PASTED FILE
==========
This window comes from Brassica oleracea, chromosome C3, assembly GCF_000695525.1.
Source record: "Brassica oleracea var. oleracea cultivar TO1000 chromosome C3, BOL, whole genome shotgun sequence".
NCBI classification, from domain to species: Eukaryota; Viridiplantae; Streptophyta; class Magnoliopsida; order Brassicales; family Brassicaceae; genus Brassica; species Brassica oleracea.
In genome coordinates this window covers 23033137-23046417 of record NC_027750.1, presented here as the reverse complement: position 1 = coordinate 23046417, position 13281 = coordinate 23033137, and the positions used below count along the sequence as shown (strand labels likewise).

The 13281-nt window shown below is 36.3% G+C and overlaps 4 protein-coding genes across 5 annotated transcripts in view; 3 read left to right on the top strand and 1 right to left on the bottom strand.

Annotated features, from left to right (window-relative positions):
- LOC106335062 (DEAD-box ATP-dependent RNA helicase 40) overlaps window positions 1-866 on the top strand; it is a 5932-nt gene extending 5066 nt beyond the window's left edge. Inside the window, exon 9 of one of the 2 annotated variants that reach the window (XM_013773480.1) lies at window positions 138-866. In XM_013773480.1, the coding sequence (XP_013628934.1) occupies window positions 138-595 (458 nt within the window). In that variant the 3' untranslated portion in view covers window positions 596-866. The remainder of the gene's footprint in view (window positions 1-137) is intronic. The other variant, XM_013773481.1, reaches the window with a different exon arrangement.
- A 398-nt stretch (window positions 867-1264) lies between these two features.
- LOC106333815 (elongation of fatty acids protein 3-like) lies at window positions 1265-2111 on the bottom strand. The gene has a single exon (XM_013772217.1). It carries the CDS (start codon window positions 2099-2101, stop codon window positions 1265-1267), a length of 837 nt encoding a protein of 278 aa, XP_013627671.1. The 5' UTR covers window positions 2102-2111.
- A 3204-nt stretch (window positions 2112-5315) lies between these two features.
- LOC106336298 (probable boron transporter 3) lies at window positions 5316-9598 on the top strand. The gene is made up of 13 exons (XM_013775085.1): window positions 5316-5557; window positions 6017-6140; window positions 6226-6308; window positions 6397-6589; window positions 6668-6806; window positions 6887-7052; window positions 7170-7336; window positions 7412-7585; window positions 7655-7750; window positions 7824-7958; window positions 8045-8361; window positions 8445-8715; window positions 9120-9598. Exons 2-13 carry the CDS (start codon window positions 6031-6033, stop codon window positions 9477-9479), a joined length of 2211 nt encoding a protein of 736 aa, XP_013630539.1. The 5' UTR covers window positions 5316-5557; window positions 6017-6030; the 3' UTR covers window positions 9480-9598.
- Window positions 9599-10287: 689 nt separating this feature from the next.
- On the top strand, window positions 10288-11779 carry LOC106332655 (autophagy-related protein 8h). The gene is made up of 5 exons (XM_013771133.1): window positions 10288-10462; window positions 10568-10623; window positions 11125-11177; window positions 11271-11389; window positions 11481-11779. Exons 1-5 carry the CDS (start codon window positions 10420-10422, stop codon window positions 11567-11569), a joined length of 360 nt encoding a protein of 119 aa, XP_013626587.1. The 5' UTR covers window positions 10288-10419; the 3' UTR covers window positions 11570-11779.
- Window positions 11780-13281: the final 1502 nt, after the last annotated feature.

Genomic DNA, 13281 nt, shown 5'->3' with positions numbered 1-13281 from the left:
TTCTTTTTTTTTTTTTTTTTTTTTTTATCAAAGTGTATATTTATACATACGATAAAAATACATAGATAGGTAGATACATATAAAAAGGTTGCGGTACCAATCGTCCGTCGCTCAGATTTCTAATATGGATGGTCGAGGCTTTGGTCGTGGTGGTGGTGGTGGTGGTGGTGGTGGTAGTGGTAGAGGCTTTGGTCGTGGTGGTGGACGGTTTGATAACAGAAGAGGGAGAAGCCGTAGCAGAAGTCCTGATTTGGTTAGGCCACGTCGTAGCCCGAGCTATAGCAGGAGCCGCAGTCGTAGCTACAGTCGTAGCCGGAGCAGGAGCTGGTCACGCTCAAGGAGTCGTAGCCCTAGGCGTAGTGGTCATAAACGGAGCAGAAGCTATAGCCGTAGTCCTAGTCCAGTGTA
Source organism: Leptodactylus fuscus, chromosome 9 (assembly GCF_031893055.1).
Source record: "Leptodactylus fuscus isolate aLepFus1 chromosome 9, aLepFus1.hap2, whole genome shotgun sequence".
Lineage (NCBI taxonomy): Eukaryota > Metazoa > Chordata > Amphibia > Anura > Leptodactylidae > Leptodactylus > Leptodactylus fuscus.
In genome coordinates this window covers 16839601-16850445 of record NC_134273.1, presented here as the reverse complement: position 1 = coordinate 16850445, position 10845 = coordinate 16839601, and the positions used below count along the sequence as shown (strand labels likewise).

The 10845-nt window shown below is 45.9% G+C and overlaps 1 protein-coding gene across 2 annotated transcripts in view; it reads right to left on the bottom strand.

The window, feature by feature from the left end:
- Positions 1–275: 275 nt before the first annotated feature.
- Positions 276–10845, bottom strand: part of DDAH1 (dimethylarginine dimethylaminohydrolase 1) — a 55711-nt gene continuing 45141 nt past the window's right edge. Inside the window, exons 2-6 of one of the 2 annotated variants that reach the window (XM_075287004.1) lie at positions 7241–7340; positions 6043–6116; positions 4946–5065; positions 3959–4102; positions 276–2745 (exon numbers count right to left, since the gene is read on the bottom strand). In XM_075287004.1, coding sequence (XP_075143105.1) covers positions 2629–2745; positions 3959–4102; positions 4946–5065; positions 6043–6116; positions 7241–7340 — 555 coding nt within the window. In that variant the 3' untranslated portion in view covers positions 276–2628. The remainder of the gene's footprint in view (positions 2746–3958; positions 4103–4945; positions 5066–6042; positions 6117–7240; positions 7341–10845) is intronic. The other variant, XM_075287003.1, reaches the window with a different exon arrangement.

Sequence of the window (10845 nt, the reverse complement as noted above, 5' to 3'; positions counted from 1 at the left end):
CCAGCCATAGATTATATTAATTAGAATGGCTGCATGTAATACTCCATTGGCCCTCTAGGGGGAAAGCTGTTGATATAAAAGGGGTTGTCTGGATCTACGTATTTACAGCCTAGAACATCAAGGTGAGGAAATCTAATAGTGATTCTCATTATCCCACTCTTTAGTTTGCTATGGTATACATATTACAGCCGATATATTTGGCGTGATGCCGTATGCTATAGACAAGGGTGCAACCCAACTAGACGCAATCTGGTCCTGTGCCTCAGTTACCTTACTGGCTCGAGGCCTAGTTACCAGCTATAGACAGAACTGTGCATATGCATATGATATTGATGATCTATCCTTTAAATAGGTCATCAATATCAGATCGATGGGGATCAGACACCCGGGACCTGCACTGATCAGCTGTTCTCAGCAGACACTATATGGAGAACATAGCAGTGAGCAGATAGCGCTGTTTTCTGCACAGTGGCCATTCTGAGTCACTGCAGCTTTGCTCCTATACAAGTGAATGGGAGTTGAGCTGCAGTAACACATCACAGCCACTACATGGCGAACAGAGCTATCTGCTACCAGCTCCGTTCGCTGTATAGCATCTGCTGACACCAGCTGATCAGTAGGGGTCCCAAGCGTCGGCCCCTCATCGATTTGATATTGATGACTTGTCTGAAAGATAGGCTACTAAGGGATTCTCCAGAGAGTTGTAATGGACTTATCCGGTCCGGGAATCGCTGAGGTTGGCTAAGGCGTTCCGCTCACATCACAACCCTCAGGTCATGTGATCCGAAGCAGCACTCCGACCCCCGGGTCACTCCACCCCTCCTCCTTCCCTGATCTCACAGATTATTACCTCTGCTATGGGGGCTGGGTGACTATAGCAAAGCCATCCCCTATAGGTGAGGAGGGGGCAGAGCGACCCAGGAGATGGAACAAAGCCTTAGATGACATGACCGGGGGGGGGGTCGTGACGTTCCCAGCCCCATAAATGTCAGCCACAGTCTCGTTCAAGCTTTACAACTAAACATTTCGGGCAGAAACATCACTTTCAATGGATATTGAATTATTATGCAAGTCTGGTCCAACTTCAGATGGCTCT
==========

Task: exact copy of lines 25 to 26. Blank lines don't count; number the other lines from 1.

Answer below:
Sequence of the window (10845 nt, the reverse complement as noted above, 5' to 3'; positions counted from 1 at the left end):
CCAGCCATAGATTATATTAATTAGAATGGCTGCATGTAATACTCCATTGGCCCTCTAGGGGGAAAGCTGTTGATATAAAAGGGGTTGTCTGGATCTACGTATTTACAGCCTAGAACATCAAGGTGAGGAAATCTAATAGTGATTCTCATTATCCCACTCTTTAGTTTGCTATGGTATACATATTACAGCCGATATATTTGGCGTGATGCCGTATGCTATAGACAAGGGTGCAACCCAACTAGACGCAATCTGGTCCTGTGCCTCAGTTACCTTACTGGCTCGAGGCCTAGTTACCAGCTATAGACAGAACTGTGCATATGCATATGATATTGATGATCTATCCTTTAAATAGGTCATCAATATCAGATCGATGGGGATCAGACACCCGGGACCTGCACTGATCAGCTGTTCTCAGCAGACACTATATGGAGAACATAGCAGTGAGCAGATAGCGCTGTTTTCTGCACAGTGGCCATTCTGAGTCACTGCAGCTTTGCTCCTATACAAGTGAATGGGAGTTGAGCTGCAGTAACACATCACAGCCACTACATGGCGAACAGAGCTATCTGCTACCAGCTCCGTTCGCTGTATAGCATCTGCTGACACCAGCTGATCAGTAGGGGTCCCAAGCGTCGGCCCCTCATCGATTTGATATTGATGACTTGTCTGAAAGATAGGCTACTAAGGGATTCTCCAGAGAGTTGTAATGGACTTATCCGGTCCGGGAATCGCTGAGGTTGGCTAAGGCGTTCCGCTCACATCACAACCCTCAGGTCATGTGATCCGAAGCAGCACTCCGACCCCCGGGTCACTCCACCCCTCCTCCTTCCCTGATCTCACAGATTATTACCTCTGCTATGGGGGCTGGGTGACTATAGCAAAGCCATCCCCTATAGGTGAGGAGGGGGCAGAGCGACCCAGGAGATGGAACAAAGCCTTAGATGACATGACCGGGGGGGGGGTCGTGACGTTCCCAGCCCCATAAATGTCAGCCACAGTCTCGTTCAAGCTTTACAACTAAACATTTCGGGCAGAAACATCACTTTCAATGGATATTGAATTATTATGCAAGTCTGGTCCAACTTCAGATGGCTCT